The Delaware Superior Court rejected the state Department of Transportation’s request that it recognize a common-law deliberative process privilege. This rejection came despite the court previously adopting the closely related chief executive communications privilege. State Dep’t of Transp. v. Figg Bridge Engineers, Inc., 2013 WL 5365384 (Del. Super. Ct. Aug. 13, 2013). You may access the opinion here.
Figg Bridge Engineers, Inc. contracted with DelDOT to design a new bridge crossing the Indian River Inlet. Figg then subcontracted with AMEC, a geotechnical engineering firm, to conduct an assessment and study
of the roadway and bridge structure. Figg, using AMEC’s study data, designed earthen embankments for the roadway approaches. These embankments later failed causing delays in the bridge-building process.
DelDOT retained an engineering firm (OCL) to investigate, and OCL retained Golder Associates, Inc., a geotechnical engineering firm, to assist. DelDOT later sued Figg and AMEC over AMEC’s alleged errors and omissions, and AMEC subpoenaed documents from non-party Golder. DelDOT opposed the subpoena, arguing that the deliberative process privilege protected Golder’s investigatory documents from discovery.
Deliberative Process Privilege
Often misleadingly called the “executive privilege,” the deliberative process privilege protects from discovery (and public records requests) documents reflecting opinions, recommendations, and deliberations that are part of the governmental agency decision-making process. The privilege protects only documents that are both deliberative—reflecting the back-and-forth of the deliberation process—and predecisional. The privilege is qualified, meaning that a party may overcome the privilege upon a sufficient showing of need.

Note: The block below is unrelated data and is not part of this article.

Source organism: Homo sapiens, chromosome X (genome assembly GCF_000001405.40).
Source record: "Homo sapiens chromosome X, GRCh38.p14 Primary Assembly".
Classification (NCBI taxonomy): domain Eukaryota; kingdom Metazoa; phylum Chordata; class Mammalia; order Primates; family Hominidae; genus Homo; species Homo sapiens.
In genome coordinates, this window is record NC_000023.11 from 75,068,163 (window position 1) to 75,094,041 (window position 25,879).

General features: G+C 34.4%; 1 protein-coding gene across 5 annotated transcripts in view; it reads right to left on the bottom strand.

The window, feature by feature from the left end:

The court looked to Delaware Rule of Evidence 508(b), accessible here, to determine whether a common-law deliberative process privilege should exist. The court noted that, in Guy v. Judicial Nominating Comm’n, 659 A.2d 777 (Del. 1995), it recognized a common-law evidentiary privilege protecting gubernatorial communications with his staff. But the court noted
that no court had similarly recognized the closely related deliberative process privilege.
The court also found persuasive the New Mexico Supreme Court’s opinion in Republican Party of New Mexico v. New Mexico Taxation & Revenue Dep’t, 283 P.3d 853 (N.M. 2012), recognizing a chief executive communications privilege but rejecting a deliberative process privilege. PoP profiled the New Mexico Supreme Court’s ruling in this post, and this one.
Other than concern over the “fundamental unfairness” of permitting executive agencies to avoid producing documents that a private plaintiff would have to produce, the court provided little analysis for its rejection of the deliberative process privilege. The court simply reasoned that it would not apply the privilege because no Delaware precedent supported it.
But the lack of precedent arguably does not close the door to common-law development. Delaware Rule of Evidence 501 provides that evidentiary privileges include those adopted by “court decision.” This language appears as compromise wording combining the Federal Rule of Evidence 501, which permits common law development, and Uniform Rule of Evidence 501, adopted by many states, which does not permit common-law development. New Mexico, the state upon which the Delaware court relied, follows the URE terminology prohibiting common-law privilege development. See N.M.R.A., Rule 11–501.
Delaware’s “court decisions” language essentially means the common law, which allows evolving concepts rather than static, never-changing law. Contrary to New Mexico, Delaware courts have authority to recognize a new privilege or modify an existing privilege should the merits warrant. But the Figg court did not discuss this possibility.